God walks with Adam and Eve in the “cool of the day” in Eden. He gives them an instruction to follow which requires faith in Him. After they eat the forbidden fruit He comes to the couple, confronts them regarding their insurrection, slays an animal to cover their nakedness, and promises redemption. His presence in Eden is conspicuous. His presence outside of Eden, however, is less conspicuous (though quite real) and appropriated by faith.
Though the sun lights the day and the moon and stars the night, the book of Genesis demonstrates that life outside of Eden is morally and spiritually dark. Man cannot see spiritual reality except through the lens of God’s promises which require active faith. A. W. Tozer describes this drama: “The visible becomes the enemy of the invisible; the temporal, of the eternal.”
Scripture does not record any further utterances from God for ten generations. Silence is broken when God speaks to Noah regarding the global flood and instructs him to build an ark. Noah hears God speak to him only four times over the course of his life. Noah, like Abraham after him, lives “being fully convinced that what He had promised He was also able to perform” (Romans 4:21) for one hundred years until the promises of God become present reality. Hebrews 11:1 describes Noah’s kind of faith, “Now faith is the substance of things hoped for, the evidence of things not seen.”
Ten generations pass after the flood before God speaks again with man. God speaks to each of the patriarchs regarding His intentions. He speaks ten times to Abraham during his one-hundred year faith-walk, twice to Isaac during his 180 years (once to Rebekah) and five times to Jacob during his 147 years. He speaks to Joseph only once (through two similar dreams) during his 110 years. Job had no specific word from God leading into his suffering (Job wasn't privy to the conversation in heaven that preceded his suffering). God speaks to Job only once near the end of his time of suffering. Job only had the early stories of Genesis and the certainty that God is good to energize his faith. It was enough.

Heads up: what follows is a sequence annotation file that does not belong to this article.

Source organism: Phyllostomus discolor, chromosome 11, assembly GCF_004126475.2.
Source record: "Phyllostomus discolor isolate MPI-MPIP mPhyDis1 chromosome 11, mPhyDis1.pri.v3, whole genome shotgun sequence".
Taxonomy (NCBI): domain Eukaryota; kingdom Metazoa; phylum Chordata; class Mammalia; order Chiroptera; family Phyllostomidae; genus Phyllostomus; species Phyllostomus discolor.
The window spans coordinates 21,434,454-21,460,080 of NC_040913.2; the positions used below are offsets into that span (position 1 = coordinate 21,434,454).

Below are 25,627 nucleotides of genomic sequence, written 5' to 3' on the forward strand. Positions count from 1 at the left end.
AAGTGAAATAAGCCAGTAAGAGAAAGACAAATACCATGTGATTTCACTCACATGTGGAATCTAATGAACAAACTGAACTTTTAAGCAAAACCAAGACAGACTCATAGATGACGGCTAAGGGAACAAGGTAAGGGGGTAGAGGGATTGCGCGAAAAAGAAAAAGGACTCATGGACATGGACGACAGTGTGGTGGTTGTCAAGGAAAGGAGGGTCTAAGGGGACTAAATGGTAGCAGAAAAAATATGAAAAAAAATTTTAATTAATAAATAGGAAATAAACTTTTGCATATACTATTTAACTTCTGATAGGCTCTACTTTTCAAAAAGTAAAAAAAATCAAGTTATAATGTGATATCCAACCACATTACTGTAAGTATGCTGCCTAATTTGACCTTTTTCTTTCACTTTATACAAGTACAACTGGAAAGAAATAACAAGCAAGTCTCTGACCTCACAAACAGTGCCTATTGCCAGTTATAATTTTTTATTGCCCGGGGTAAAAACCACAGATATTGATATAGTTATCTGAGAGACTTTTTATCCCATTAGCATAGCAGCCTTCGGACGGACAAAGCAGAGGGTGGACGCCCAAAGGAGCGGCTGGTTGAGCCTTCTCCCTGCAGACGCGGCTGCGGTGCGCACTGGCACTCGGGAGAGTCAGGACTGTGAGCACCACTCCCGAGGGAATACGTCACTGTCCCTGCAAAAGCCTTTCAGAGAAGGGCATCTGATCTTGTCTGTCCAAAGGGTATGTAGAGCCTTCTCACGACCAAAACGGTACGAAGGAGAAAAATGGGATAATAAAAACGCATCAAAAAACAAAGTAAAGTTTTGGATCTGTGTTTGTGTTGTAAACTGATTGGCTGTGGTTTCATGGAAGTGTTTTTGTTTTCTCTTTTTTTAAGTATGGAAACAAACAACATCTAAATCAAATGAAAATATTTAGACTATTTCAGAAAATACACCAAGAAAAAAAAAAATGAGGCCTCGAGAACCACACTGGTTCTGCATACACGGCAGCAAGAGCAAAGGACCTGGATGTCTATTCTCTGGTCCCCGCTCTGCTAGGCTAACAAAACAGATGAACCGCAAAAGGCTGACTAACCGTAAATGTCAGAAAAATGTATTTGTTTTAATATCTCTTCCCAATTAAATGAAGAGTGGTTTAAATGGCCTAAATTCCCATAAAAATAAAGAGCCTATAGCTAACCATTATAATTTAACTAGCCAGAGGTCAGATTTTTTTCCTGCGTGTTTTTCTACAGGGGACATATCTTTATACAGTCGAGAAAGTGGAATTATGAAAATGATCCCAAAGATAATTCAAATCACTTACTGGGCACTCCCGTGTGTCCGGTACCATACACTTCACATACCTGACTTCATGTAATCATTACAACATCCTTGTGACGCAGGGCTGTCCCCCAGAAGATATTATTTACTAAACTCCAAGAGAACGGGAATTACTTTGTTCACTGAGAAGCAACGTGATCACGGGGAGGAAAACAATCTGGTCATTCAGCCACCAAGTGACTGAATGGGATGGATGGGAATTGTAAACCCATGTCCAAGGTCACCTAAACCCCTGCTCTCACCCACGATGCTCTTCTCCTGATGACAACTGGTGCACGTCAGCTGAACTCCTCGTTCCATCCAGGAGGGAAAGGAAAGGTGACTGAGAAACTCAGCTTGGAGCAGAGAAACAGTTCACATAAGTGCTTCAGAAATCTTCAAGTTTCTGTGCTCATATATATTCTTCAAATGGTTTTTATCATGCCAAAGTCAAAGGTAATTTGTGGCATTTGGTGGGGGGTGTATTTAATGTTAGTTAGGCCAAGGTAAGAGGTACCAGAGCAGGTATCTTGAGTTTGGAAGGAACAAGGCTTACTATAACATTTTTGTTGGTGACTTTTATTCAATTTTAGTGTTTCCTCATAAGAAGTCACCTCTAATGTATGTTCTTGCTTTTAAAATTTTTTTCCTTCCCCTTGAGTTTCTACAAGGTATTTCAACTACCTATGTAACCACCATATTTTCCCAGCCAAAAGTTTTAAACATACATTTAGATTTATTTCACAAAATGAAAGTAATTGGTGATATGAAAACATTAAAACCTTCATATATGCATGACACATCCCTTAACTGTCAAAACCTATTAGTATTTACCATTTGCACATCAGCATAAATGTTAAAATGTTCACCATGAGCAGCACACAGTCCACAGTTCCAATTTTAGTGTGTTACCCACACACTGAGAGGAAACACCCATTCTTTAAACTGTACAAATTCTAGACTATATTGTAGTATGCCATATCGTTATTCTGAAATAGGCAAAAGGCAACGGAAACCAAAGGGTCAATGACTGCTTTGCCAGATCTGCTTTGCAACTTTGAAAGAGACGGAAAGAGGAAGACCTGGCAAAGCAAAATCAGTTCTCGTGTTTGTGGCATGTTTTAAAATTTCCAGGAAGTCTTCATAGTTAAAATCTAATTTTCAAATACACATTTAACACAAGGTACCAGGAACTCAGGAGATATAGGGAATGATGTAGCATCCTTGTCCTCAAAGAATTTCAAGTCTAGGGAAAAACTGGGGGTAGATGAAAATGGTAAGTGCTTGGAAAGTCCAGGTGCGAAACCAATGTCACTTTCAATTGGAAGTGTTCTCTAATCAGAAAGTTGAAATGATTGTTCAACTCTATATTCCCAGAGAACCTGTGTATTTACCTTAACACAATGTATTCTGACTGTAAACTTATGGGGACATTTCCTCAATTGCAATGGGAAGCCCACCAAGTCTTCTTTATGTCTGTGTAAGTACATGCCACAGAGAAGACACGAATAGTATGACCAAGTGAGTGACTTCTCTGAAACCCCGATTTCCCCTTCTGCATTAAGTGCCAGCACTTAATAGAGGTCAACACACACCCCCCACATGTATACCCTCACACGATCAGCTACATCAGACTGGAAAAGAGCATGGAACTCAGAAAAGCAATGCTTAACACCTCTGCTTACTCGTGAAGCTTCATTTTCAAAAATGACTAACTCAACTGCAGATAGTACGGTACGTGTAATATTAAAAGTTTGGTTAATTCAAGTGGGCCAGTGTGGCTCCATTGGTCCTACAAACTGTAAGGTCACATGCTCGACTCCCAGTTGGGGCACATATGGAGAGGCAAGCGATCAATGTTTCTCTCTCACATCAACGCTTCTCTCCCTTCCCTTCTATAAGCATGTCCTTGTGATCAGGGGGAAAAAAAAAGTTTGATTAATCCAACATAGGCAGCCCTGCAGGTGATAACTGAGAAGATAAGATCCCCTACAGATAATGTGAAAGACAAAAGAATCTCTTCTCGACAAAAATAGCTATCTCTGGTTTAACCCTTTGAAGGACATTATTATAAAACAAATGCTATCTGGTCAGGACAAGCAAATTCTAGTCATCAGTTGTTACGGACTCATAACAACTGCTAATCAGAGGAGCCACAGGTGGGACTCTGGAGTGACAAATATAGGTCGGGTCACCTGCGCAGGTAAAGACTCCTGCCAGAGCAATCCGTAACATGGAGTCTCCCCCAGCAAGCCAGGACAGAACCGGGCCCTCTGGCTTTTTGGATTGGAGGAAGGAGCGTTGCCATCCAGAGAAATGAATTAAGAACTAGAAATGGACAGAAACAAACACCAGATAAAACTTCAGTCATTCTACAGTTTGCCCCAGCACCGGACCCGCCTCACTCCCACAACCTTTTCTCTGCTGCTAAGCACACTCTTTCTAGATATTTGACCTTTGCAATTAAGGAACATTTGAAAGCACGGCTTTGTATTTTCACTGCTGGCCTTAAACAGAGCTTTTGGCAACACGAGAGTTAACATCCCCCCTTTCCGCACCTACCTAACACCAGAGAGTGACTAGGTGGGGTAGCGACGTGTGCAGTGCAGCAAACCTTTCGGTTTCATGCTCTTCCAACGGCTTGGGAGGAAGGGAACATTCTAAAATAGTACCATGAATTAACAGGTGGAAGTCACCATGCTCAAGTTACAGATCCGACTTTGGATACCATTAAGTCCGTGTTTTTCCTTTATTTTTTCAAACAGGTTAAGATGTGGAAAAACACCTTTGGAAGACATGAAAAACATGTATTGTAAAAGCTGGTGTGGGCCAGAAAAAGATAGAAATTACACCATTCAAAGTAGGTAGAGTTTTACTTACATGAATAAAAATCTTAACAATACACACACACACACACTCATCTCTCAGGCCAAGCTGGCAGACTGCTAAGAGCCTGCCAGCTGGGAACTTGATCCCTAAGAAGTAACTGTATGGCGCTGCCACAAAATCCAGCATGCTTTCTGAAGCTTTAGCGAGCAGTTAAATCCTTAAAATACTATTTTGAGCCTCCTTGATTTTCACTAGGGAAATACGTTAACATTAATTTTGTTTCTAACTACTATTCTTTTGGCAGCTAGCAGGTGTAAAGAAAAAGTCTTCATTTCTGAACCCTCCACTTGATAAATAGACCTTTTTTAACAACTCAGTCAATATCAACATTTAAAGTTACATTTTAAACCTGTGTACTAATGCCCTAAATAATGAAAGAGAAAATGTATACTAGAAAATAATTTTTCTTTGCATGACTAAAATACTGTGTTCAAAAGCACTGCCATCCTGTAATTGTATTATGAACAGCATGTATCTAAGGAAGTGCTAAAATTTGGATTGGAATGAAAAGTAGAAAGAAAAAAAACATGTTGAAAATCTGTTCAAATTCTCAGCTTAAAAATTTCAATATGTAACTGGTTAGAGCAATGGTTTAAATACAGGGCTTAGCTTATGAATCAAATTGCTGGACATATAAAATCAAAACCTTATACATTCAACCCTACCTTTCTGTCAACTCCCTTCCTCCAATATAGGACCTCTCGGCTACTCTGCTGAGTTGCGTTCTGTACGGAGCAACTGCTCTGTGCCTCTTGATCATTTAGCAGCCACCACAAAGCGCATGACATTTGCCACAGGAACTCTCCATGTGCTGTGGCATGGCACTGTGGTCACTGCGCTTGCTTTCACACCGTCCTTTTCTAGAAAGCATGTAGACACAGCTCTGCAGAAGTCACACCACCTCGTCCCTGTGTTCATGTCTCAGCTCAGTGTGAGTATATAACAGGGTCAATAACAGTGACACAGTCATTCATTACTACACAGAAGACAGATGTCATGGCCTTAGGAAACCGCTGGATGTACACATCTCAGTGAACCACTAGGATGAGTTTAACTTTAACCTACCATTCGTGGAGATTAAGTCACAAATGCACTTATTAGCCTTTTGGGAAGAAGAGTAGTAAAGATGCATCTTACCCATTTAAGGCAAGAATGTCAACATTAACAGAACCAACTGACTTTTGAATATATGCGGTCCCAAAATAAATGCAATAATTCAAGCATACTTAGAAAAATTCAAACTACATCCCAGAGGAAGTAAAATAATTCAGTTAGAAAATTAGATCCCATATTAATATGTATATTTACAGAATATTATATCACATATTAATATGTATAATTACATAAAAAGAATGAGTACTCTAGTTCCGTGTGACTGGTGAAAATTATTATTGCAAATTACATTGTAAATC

Abel, Noah, the patriarchs, and Job demonstrate the life of faith and the battle for faith in a world dominated by sight, where what is seen appears more real than what God has promised and seems to negate the very goodness of God. Their stories encourage the hearts of those who’ve heard His Word and who seek to walk the life of faith that pleases God—they seize the invisible spiritual reality as though it were visible. The writer of Hebrews describes this faith, “But without faith it is impossible to please Him, for he who comes to God must believe that He is, and that He is rewarder of those who diligently seek Him” (Hebrews 11:6).
Genesis and Job reveal a number of truths about who God is and how God walks with man outside of Eden:
- God speaks to those whom He calls into His story regarding the future and calls them to a walk of faith; that walk rests in the twin realities that He is good and His Word is true. Sometimes He doesn’t speak at all. His activity and interaction in the lives of those living before us who walked with Him by faith speak loudly of His goodness, wisdom, power, and providence.
- God acts over time (decades, centuries, and millennia) in the affairs of man to fulfill what He has spoken. God’s promises obligate His activity to accomplish them.
- God’s activity may make no sense at the time, but true faith requires that His people live in the gap between what they see and what God says until what He says comes to pass.